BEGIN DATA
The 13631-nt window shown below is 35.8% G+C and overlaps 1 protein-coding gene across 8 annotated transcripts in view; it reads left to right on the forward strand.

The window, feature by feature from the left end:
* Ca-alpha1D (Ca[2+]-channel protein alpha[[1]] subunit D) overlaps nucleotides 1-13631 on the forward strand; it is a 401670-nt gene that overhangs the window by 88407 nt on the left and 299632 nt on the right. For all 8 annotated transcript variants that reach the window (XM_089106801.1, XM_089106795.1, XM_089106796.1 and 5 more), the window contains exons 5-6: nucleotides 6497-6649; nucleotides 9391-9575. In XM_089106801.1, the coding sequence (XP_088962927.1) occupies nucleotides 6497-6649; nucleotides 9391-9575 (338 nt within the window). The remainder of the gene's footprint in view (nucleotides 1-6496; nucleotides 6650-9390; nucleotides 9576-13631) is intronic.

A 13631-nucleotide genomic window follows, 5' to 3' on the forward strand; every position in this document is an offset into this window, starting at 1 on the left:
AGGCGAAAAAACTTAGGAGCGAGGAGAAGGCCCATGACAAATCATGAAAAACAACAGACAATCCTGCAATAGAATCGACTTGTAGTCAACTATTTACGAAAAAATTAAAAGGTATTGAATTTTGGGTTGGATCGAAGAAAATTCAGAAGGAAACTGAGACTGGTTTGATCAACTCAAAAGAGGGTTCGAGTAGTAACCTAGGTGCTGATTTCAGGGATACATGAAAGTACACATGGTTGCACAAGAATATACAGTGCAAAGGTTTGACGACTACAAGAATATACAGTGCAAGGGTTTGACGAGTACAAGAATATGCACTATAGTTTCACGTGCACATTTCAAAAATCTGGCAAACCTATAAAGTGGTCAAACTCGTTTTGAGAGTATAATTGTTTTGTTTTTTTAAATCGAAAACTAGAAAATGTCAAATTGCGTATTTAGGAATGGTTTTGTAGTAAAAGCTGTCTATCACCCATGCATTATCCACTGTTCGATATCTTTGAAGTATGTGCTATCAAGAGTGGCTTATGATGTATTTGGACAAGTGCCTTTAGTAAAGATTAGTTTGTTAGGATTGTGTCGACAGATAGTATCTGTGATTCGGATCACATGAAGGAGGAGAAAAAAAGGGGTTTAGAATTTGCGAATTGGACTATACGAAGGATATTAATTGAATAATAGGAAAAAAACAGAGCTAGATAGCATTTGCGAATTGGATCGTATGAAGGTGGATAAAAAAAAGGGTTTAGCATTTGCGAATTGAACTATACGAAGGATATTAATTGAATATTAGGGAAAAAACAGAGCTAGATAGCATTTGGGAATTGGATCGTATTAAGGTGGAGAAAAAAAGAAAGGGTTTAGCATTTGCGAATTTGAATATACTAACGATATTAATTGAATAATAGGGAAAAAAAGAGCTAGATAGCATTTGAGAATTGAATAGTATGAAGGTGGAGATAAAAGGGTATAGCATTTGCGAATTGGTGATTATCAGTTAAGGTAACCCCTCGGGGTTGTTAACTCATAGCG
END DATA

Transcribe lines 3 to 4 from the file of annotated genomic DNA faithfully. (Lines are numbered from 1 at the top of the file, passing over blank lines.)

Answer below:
* Ca-alpha1D (Ca[2+]-channel protein alpha[[1]] subunit D) overlaps nucleotides 1-13631 on the forward strand; it is a 401670-nt gene that overhangs the window by 88407 nt on the left and 299632 nt on the right. For all 8 annotated transcript variants that reach the window (XM_089106801.1, XM_089106795.1, XM_089106796.1 and 5 more), the window contains exons 5-6: nucleotides 6497-6649; nucleotides 9391-9575. In XM_089106801.1, the coding sequence (XP_088962927.1) occupies nucleotides 6497-6649; nucleotides 9391-9575 (338 nt within the window). The remainder of the gene's footprint in view (nucleotides 1-6496; nucleotides 6650-9390; nucleotides 9576-13631) is intronic.

A 13631-nucleotide genomic window follows, 5' to 3' on the forward strand; every position in this document is an offset into this window, starting at 1 on the left: